Thanks RRCA – now I need to start saving and figure out how I can possibly attend 2019 in New Orleans!
Last March was my first experience at the Yuengling Shamrock Marathon/Anthem Shamrock Half & 8K weekend which was definitely memorable. The weather was wicked and I surprised myself with one heck of a half PR. Knowing the course was flat and fast, my husband decided to make the 2018 Yuengling Shamrock Marathon his first marathon. The group I run with decided to sign up for several of the races as well to see if we could set some new PRs and perhaps get a few BQs.
What first began as maybe a half dozen of us quickly grew into approximately 30 runners from our local area. We created a social media page which was helpful for everyone to find someone to train with over the winter. Luckily, we had pretty mild weather in the Shenandoah Valley; a couple subzero training runs, but minimal ice and snow.
I linked back up with Sara (my ultra partner in crime) to hopefully pace her to a BQ. We were able to run most of our long runs together and starting in January, we were able to train together much more since she moved closer to where I live. The training cycle went well. A couple days out from race day, I made Shalane Flanagan’s bone broth and then Flu Fighter Chicken & Rice Stew to help us start our fueling. We planned to head to Virginia Beach on Friday and it couldn’t come soon enough!
We arrived at the Expo as soon as it opened to grab our race packets and browse the booths. The usual vendors were there and being an ambassador, I was excited to see Nuun set up. We walked through with my son and let him gather up some freebies before lunch. We popped over to Max & Erma’s next door since I was scheduled to work at the RaceDots booth (another great company I am an ambassador for) from 2-7. Working at the booth is a lot of fun – I really enjoy chatting with other runners about races they’ve run or about goals for the upcoming race. Seeing all of the kids for Operation Final Mile was great as well.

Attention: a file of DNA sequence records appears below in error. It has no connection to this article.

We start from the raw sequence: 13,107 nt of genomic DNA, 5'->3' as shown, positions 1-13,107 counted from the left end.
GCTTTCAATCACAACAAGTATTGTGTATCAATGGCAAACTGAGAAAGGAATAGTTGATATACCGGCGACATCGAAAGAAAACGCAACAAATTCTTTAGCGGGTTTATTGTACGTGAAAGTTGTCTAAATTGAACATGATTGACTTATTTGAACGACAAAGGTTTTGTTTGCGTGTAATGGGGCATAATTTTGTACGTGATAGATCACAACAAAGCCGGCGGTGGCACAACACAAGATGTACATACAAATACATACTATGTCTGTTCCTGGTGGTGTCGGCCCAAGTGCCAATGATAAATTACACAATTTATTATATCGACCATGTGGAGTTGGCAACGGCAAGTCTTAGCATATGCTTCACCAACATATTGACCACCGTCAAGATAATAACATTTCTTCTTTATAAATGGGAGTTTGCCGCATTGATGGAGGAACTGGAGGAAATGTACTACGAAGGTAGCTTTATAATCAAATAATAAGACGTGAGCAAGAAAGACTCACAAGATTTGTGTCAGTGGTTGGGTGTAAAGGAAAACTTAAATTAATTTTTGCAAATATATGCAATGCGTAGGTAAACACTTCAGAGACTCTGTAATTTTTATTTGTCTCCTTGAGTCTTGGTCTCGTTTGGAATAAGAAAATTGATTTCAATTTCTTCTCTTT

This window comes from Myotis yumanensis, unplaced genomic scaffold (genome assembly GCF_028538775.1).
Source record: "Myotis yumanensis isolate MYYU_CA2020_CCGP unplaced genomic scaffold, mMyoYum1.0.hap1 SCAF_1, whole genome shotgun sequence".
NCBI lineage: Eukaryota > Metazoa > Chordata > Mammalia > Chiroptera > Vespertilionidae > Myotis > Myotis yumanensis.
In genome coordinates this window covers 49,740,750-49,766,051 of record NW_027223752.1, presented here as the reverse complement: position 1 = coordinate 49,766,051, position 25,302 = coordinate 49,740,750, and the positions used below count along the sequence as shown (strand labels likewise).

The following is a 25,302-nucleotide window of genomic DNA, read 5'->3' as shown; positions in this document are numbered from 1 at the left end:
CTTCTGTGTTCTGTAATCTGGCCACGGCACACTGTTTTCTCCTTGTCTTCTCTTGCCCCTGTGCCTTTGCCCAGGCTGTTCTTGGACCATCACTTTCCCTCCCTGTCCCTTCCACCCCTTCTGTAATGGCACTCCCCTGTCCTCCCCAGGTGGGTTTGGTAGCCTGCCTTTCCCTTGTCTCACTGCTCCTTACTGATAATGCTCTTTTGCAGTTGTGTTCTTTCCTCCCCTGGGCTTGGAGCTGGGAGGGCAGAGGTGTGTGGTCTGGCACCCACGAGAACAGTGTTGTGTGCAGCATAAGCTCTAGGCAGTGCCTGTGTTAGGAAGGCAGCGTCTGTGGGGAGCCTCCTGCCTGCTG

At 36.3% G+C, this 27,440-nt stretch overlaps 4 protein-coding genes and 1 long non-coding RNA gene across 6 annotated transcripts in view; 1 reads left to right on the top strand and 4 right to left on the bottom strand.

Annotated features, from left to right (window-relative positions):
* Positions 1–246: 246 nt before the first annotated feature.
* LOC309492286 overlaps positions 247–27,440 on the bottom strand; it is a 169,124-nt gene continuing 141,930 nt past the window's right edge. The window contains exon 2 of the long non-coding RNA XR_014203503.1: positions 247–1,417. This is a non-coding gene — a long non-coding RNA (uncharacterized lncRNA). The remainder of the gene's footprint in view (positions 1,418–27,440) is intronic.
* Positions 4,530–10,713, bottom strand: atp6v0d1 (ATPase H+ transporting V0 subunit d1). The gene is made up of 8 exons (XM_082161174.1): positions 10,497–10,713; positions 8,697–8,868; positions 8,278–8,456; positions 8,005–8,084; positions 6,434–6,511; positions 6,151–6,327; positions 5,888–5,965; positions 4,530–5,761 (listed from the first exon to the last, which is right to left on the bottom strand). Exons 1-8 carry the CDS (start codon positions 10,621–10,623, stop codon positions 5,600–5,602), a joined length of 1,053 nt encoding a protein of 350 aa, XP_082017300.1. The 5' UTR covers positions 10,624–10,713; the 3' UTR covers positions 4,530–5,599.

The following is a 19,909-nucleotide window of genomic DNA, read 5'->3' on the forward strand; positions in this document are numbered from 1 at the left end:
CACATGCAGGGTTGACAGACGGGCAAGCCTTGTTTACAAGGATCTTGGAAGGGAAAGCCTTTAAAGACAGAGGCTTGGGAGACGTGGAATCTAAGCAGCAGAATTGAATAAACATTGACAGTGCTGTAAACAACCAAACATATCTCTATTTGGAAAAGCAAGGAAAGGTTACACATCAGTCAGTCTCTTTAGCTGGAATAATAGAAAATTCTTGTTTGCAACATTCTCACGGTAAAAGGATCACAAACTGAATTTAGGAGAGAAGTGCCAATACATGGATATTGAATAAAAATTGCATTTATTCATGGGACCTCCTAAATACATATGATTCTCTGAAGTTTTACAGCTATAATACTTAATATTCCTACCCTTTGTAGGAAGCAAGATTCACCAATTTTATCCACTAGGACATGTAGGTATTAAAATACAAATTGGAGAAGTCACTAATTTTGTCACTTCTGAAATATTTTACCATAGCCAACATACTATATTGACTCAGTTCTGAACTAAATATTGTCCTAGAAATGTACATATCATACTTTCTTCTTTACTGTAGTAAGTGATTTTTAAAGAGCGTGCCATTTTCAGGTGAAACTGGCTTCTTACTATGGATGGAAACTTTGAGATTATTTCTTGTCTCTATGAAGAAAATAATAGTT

After the expo, we headed to Murphy’s Irish Pub and then headed back to our hotel (Sheraton Oceanfront) to get to bed since we’d have an early start Saturday. Sara and I headed out about 7 a.m. on Saturday to do our shakeout run before heading to the start of the 8K. Our teammates Alex and Mario were running the 8K as well as several other of our running friends (Barbara, Russ, Suzie, Karie, Jess, Nelson, Michelle, Andrew, Jerry and Dianne) – all but 1 were challengers! We watched a few waves go off and then headed to Atlantic Ave. to catch a glimpse of our runners before heading to the finish. Made it in time to see Alex carry Mario to a sub 30! Woohoo!
We headed to Pocahontas Pancake House for some nourishment before heading back to clean up at the hotel. I was again working for RaceDots at the expo from 12-2 so headed off soon. Again, a great time working with Jason and Amy at the booth and Bart Yasso walked on by and said hello. Walking out, I saw our coach Jeremy and his wife Jen coming into the expo. I headed back to the hotel and we decided to go mini golf with the kids black light/3D style! A little crazy; but definitely kept the race nerves at bay.
Dinnertime. Thanks to Russ, we had arranged a reservation for our local runners at Chick’s Oyster Bar where his son works. They prepared us a pasta dinner as we were able to relax overlooking the water. The room was a buzz from 8K talk and everyone chatting about the next day’s races. Some of us finished dinner off with Key Lime pie (YUM!) and then headed back to the hotel. We took a dip in the hot tub and then it was time to set out our race kits and get ready to ShamROCK. I set out my Injinji socks, Topo St-2s, Legend compression sleeves with my other gear (including my festive headband and gold tattoos!). I actually slept pretty well the night before the race. I think John was pretty nervous!
Woke up to a brisk morning with a little breeze. Sara, Mario, Laura and I started jogging up to the starting area. Andrew was also there and we soon ran into Alex (Alex was interviewed – check out the video) and Jeremy. We tried to keep loose and warm before heading into our corrals. Soon, we all headed into the ropes – said good luck to Alex and Jeremy since they were in fast corrals and Sara, Mario, Laura, Joe and I headed to Corral 3. We saw Josh & Estella (Sara’s husband and daughter) and my son Dylan before we were off.